The growth in online education has led to the need for specific strategies that online instructors can use to assist students with the unique challenges of the modality. While many teaching theories can work online, adaptations need to be made to address issues with retention, persistence, and the immediacy that can arise in computer-mediated communication. Social presence is a strategy that faculty and students can employ to effectively interact in an asynchronous online discussion environment. Students that experience high social presence in a classroom do not feel that the computer-mediated communication is a barrier to their interaction with others, particularly their faculty members. The driving research question for this study was: Is there a difference in final grade, satisfaction, persistence, and retention based on whether faculty demonstrate high levels of social presence cues versus those that demonstrate low levels of social presence cues in online classrooms. This study added to the research on the impact that social presence has on student satisfaction with online faculty, student retention in the online course, student final grade in the online course, and student persistence through to the next online course by examining online classes at a for-profit postsecondary institution that serves primarily non-traditional adult students. Faculty who demonstrated high social presence scores had significantly higher student satisfaction ratings than faculty who had low social presence scores. In addition, faculty who demonstrated a moderate to high amount of social presence had significantly higher student persistence than faculty who had low social presence scores.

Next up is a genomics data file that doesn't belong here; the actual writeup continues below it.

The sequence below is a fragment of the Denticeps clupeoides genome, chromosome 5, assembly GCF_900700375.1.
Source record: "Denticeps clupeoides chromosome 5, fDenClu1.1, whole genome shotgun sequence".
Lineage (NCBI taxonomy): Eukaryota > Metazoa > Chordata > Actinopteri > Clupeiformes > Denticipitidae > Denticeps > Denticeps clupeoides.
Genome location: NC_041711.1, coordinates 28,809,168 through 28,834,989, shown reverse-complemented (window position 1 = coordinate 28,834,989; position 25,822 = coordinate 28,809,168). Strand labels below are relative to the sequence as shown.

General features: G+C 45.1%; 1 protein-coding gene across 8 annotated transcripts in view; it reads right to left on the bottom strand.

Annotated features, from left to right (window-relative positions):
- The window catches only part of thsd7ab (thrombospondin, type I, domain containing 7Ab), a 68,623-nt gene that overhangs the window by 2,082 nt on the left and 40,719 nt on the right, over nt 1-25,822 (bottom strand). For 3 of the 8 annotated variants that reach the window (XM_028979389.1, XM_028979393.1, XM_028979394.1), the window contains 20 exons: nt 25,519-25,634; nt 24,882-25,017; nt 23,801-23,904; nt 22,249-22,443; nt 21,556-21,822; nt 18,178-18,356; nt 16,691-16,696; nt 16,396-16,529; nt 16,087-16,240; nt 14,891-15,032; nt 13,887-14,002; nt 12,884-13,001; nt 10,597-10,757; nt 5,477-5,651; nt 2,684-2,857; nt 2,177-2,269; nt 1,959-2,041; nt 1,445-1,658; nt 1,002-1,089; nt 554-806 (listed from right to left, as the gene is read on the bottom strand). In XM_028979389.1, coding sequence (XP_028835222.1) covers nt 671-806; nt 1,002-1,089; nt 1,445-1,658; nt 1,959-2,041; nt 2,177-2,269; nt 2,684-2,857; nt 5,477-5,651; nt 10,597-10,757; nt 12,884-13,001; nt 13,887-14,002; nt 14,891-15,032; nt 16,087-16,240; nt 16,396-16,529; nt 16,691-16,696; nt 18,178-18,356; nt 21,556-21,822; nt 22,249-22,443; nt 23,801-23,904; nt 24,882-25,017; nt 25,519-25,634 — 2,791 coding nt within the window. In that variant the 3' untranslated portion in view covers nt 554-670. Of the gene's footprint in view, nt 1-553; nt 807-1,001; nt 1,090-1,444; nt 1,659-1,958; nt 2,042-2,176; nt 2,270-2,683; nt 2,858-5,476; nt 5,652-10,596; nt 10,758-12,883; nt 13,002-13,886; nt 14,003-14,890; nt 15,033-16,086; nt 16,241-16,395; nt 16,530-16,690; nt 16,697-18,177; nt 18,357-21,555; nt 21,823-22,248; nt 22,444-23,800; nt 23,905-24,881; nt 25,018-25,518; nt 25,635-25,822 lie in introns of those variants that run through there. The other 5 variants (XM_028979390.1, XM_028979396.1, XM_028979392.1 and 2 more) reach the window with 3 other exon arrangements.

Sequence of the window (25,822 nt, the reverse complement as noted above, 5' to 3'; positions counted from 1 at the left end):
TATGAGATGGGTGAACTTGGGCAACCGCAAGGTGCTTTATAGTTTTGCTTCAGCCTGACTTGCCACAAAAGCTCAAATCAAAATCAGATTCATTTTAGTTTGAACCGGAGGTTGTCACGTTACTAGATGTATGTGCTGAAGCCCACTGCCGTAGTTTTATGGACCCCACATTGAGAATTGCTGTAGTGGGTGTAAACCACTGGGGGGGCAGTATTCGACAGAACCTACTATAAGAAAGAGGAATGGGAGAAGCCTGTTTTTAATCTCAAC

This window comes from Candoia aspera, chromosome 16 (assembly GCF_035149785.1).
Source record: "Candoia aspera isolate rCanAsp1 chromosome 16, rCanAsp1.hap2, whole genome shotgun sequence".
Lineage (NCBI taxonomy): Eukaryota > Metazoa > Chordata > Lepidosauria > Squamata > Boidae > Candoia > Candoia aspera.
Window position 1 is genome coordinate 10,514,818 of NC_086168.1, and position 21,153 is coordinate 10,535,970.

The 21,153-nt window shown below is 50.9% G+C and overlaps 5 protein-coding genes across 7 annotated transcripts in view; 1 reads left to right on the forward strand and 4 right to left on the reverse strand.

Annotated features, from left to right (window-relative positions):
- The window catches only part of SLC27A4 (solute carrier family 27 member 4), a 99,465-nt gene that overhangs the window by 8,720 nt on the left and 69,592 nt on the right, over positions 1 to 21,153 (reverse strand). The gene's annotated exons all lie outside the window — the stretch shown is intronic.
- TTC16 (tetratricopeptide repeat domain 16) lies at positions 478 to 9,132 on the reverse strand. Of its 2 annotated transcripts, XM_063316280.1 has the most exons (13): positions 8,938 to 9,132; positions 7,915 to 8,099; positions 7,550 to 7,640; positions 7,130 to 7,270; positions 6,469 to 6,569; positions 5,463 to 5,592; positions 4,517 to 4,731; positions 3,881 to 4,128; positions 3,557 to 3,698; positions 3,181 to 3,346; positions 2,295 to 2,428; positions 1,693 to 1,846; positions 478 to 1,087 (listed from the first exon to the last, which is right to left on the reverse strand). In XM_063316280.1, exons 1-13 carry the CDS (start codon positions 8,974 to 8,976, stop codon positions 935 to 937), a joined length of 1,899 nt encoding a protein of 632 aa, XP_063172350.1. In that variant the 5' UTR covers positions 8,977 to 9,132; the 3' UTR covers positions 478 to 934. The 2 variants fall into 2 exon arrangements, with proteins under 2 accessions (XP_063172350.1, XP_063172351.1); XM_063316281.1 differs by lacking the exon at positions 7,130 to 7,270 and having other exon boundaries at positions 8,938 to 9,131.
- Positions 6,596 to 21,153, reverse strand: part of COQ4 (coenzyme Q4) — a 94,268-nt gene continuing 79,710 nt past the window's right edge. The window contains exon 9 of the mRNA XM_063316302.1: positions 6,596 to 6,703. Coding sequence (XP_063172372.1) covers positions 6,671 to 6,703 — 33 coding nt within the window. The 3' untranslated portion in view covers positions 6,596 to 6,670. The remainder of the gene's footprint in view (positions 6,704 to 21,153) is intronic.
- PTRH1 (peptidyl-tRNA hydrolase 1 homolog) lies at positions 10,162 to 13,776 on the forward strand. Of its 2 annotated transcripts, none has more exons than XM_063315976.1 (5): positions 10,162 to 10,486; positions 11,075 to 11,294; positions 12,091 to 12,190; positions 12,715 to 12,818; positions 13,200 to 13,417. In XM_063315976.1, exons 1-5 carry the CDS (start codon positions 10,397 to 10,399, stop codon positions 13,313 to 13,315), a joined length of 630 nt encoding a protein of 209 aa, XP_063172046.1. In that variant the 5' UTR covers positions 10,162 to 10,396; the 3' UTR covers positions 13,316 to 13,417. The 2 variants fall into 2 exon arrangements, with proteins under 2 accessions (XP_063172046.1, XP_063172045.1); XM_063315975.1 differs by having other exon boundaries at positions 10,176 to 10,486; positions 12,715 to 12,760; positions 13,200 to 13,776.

|Commitee:||Rickey, Debbie, Thrasher, Kevin|
|School:||Grand Canyon University|
|Department:||College of Doctoral Studies|
|School Location:||United States -- Arizona|
|Source:||DAI-A 74/11(E), Dissertation Abstracts International|
|Subjects:||Educational leadership, Educational technology|
|Keywords:||Communication, Instruction, Online education, Postsecondary education, Satisfaction, Social presence, Student achievement|
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